Right To Play’s programs incorporate a methodology that uses sport and play as tools for learning in four areas:
- We Help Children Learn. Our programs foster the physical, mental and social development of children to teach important values and life skills.
- We Promote Health. Our programs are used to educate and mobilize communities around national health and disease prevention priorities, including HIV and AIDS, malaria and immunization.
- We Build Peace. Our programs are tools for teaching conflict resolution and peace building skills. Participation in regular activities facilitates the healing of communities and reintegration of children affected by war.
- We Develop Communities. To create change and have a sustainable impact, we work in partnership with local organizations to build community infrastructure through the engagement of local staff and local and international volunteers.
THEORY OF BEHAVIOUR CHANGE
Right To Play’s ultimate goal is to encourage behaviour change. This complex process involves more than simple knowledge and awareness building. Behaviour change involves acquiring skills to adopt and maintain behaviours and attitudes such as self-esteem, resistance to peer-pressure, resolving conflict peacefully and the ability to problem-solve.
Right To Play’s methodology ensures that both children and communities are able to put into practice the skills and attitudes learned through our programs. Our innovative methodology is founded on a unique understanding of social learning theory and child development needs.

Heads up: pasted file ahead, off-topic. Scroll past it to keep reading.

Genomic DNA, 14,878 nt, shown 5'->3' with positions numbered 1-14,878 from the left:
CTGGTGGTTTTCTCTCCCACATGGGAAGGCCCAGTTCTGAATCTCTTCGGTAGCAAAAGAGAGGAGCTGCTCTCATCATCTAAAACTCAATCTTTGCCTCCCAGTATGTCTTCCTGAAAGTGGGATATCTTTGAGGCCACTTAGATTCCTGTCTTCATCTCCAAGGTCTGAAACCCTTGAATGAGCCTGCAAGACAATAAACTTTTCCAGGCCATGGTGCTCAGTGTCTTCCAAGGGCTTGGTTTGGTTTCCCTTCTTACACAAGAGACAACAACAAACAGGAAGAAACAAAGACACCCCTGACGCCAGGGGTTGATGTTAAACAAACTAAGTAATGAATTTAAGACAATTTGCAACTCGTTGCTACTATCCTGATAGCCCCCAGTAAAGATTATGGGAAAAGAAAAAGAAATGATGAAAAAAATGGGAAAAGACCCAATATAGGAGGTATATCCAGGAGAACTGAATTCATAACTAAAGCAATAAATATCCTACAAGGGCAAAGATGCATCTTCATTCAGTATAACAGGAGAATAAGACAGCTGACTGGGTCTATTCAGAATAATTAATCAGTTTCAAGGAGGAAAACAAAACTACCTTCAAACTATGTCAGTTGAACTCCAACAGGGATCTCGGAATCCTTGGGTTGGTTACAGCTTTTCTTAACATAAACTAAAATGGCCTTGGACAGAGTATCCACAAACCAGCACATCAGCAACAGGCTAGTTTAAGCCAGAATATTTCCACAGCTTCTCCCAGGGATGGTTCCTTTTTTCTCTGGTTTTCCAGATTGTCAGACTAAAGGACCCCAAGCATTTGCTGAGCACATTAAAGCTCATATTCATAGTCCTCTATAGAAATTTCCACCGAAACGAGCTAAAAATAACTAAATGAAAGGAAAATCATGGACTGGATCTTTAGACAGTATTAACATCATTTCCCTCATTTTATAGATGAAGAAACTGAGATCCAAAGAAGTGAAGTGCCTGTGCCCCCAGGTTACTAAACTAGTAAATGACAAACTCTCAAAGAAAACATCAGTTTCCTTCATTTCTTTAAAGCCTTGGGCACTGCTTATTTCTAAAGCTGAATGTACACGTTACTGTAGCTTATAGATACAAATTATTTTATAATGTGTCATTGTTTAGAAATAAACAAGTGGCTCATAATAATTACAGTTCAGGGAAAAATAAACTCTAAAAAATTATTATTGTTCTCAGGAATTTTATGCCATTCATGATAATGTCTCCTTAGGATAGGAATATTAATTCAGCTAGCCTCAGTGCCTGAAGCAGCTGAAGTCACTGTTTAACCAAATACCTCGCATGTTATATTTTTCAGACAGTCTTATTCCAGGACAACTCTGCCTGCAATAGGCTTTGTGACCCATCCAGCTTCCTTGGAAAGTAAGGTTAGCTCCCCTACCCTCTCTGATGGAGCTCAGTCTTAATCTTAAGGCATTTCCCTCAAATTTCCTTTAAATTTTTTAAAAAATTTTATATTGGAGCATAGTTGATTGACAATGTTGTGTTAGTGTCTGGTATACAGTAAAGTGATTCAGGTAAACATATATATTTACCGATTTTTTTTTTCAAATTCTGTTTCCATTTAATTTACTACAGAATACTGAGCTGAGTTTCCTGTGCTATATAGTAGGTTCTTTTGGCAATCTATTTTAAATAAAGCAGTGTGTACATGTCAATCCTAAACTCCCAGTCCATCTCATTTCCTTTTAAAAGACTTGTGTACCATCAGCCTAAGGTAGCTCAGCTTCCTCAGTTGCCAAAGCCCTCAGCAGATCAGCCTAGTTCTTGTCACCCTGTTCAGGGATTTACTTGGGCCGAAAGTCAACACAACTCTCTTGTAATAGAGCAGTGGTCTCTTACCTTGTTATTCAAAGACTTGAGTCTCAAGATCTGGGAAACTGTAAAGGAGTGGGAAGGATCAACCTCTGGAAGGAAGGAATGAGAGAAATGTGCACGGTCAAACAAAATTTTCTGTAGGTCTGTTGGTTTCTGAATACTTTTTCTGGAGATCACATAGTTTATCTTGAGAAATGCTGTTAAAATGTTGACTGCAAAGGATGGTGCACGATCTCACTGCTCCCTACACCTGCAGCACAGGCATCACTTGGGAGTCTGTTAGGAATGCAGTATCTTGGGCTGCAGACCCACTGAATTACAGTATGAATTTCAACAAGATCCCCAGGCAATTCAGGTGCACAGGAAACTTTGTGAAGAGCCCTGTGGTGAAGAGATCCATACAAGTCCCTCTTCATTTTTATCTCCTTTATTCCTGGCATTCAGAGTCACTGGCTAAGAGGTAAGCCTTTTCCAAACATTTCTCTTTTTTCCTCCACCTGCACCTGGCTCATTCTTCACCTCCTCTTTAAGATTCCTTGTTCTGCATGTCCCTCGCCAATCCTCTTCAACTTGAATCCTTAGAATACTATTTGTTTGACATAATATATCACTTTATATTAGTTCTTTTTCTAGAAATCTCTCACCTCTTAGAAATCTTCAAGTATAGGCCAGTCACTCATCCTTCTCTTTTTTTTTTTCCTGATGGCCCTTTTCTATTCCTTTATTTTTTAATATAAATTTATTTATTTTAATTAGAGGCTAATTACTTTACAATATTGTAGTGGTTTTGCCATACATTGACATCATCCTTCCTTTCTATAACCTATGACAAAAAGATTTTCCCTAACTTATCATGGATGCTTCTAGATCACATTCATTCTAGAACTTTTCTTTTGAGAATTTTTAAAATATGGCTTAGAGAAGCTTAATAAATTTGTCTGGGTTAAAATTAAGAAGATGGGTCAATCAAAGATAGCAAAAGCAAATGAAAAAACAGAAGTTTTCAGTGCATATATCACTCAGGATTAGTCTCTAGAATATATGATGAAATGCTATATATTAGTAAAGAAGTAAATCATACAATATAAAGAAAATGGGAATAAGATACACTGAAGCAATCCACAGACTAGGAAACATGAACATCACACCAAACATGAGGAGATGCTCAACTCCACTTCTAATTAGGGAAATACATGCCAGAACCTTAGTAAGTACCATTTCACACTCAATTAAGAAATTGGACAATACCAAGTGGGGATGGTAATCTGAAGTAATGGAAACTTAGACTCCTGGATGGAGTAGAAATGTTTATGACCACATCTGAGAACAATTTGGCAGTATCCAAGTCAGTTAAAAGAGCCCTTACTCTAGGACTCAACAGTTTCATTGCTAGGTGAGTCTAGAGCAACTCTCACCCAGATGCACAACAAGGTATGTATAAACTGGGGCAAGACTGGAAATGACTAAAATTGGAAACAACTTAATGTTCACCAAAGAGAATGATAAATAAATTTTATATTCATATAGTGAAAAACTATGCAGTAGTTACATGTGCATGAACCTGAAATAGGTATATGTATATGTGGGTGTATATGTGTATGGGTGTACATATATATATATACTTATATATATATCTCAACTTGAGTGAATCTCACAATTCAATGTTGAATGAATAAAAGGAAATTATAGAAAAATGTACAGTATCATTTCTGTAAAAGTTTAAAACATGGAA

Right To Play builds capacity of community members to:
- Be mentors and role models to children and young people.
- Increase awareness on how to support behaviour change.
- Use play to mobilize and strengthen links between schools and community-based organizations.
- Improve sport infrastructure and policy.
KEY FACTORS IN BEHAVIOUR CHANGE
- Creating and Maintaining Supportive Environments.Role models, family, Coaches, teachers, peers and Right To Play Athlete Ambassadors play an important role in helping people adopt new behaviours.
- Developing Essential Life Skills. These skills include the ability to manage stress, resist peer-pressure, communicate assertively, make decisions, set goals, motivate and lead others.
- Repeating Activities. Allowing children the chance to practice skills, knowledge, and attitudes, contributes to behaviour change.
- Adopting Healthy Attitudes. Gaining self-esteem and confidence, hope and optimism, empathy and compassion, and motivation helps to shift behaviours.
- Acquiring Knowledge About Issues. Children acquire facts about HIV and AIDS, risk reduction behaviours, and the impacts of stigma.